The National Library of Australia has provided online access to the Australian National Bibliographic Database since 1981. Containing the National Union Catalogue for Australia, its major role initially was to support shared cataloguing. The Kinetica service supports access to the database through its search service. Kinetica is being redeveloped over the period 2004 and 2005 to provide a more modern, standards‐based service. The development is focused on increasing access by Australians to the nation's collections. The new interface for searching, Libraries Australia, was launched in December 2004 and incorporates a Google‐style search interface with a range of new “get” functionality, enabling requesting from libraries and ordering from bookshops. The paper reports on the redevelopment project, particularly Libraries Australia.

Findings

The new interface is found to more successfully meet the needs of searchers, particularly the general public.

Originality/value

Summarises research undertaken to assess the needs of Australians for access to library collections. Also describes the technical architecture of the new search service and future directions for this national infrastructure for resource sharing in Australia. Issues for the future including universal access are identified.

Details

Online Information Review, vol. 29 no. 3
Type: Research Article
ISSN: 1468-4527

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Article
Publication date: 19 June 2007

Roxanne Missingham

This paper sets out to describe developments in Australian libraries and the national interlibrary loan and document delivery systems, in particular the outcomes of the…

Abstract

Purpose

This paper sets out to describe developments in Australian libraries and the national interlibrary loan and document delivery systems, in particular the outcomes of the Local Interlending and Document Delivery Administration Systems (LIDDAS) project. Australian libraries have had a highly cooperative approach to resource sharing for many years. ILL (Inter Library Loan) has become increasingly automated since the introduction of the online union catalogue in 1981 and the national interlending system in 1989. In 2004 interoperability was introduced, with 2006 developments in directories completing the national connected system.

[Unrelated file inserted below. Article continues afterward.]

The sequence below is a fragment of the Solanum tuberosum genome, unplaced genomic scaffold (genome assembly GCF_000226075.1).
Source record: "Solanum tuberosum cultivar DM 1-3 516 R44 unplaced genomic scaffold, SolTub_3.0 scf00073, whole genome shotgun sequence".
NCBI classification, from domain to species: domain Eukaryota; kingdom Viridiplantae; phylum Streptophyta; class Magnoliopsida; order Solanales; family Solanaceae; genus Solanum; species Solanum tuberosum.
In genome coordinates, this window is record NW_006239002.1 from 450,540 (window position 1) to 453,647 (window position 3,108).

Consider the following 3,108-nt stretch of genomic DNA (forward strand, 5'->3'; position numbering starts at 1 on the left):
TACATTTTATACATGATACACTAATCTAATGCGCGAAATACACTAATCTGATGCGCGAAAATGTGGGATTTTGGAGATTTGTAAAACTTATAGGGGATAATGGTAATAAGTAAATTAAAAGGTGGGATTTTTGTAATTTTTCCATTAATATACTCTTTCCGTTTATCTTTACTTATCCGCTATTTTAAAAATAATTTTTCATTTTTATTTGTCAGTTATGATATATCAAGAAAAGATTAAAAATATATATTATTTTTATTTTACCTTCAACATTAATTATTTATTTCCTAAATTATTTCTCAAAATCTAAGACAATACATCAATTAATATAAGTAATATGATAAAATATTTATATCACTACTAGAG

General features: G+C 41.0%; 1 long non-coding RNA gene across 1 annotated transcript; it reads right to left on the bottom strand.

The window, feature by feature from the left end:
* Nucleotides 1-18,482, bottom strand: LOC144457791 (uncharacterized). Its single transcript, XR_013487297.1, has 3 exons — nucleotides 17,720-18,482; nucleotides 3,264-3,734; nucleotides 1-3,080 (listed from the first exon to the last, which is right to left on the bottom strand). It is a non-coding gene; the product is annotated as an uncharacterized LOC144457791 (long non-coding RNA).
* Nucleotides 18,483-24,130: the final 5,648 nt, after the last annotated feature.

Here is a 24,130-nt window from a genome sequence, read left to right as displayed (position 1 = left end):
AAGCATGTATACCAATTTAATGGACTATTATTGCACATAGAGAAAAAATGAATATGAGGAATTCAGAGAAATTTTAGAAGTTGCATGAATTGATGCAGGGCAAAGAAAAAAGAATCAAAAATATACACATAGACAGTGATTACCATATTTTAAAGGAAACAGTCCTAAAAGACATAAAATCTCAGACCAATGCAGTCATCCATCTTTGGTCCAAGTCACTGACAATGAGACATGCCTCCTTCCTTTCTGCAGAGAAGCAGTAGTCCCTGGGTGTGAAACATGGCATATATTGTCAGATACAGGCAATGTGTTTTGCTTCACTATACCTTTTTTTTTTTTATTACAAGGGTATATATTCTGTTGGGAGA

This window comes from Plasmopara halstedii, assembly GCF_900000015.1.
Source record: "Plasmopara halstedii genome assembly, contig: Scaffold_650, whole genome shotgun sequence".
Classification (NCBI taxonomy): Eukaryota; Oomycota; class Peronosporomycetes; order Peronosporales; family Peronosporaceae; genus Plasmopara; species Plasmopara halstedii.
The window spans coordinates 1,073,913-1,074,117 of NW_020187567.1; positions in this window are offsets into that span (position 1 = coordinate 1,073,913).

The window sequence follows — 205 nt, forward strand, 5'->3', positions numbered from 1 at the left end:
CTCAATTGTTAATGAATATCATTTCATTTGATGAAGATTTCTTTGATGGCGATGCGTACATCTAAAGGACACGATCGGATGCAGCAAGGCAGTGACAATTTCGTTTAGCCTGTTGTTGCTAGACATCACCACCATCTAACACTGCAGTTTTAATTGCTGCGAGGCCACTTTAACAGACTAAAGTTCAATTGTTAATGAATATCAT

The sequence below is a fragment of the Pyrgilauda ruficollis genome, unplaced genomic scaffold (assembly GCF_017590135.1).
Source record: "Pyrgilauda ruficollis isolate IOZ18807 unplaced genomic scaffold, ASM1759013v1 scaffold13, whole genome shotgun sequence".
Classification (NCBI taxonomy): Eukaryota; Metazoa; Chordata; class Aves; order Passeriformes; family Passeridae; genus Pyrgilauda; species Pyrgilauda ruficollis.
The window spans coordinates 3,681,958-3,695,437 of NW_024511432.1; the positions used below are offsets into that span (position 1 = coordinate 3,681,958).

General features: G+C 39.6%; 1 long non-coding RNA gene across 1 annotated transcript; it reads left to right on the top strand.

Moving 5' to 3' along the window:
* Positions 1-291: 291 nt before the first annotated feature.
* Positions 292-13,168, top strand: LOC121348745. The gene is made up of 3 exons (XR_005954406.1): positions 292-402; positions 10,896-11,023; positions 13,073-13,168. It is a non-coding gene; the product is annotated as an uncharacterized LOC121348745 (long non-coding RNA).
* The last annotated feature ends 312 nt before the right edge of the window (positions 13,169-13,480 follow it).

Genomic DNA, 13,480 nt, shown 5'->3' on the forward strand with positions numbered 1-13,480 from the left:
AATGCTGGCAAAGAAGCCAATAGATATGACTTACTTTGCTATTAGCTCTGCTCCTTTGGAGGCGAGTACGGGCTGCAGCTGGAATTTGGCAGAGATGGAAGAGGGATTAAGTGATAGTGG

Design/methodology/approach

Analysis is undertaken of the factors leading to a national approach, use of the automated solution by libraries and trends in use by end users.

Findings

Rapid and easy access to interlibrary lending has increased significantly through automation of local and national systems. While the overall number of loans and copies has not increased, the speed of delivery and efficiency of ILL has increased significantly.

Practical implications

By understanding the environment that led to a coordinated approach to automation by libraries in a variety of sectors, and evaluating the outcomes of the technological developments, this paper gives a basis for considering opportunities for future cooperative arrangements.

Originality/value

LIDDAS has stood the test of time as a highly original approach to providing access to the resources of the nation's libraries. This paper provides a study of the outcomes of the project, the impact of interlibrary lending in Australia and a cooperative approach between university, state, national and public libraries.

Details

Library Hi Tech, vol. 25 no. 2
Type: Research Article
ISSN: 0737-8831

Keywords

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Article
Publication date: 1 April 2006

Roxanne Missingham

To review skills needed by library and information science (LIS) professionals in the twenty‐first century and suggest a new approach to four key skills.

Abstract

Purpose

To review skills needed by library and information science (LIS) professionals in the twenty‐first century and suggest a new approach to four key skills.

Design/methodology/approach

Considers the DNA skills approach of Hallam and Partridge and analyses the four skills using examples of innovative developments in library and information services.

Findings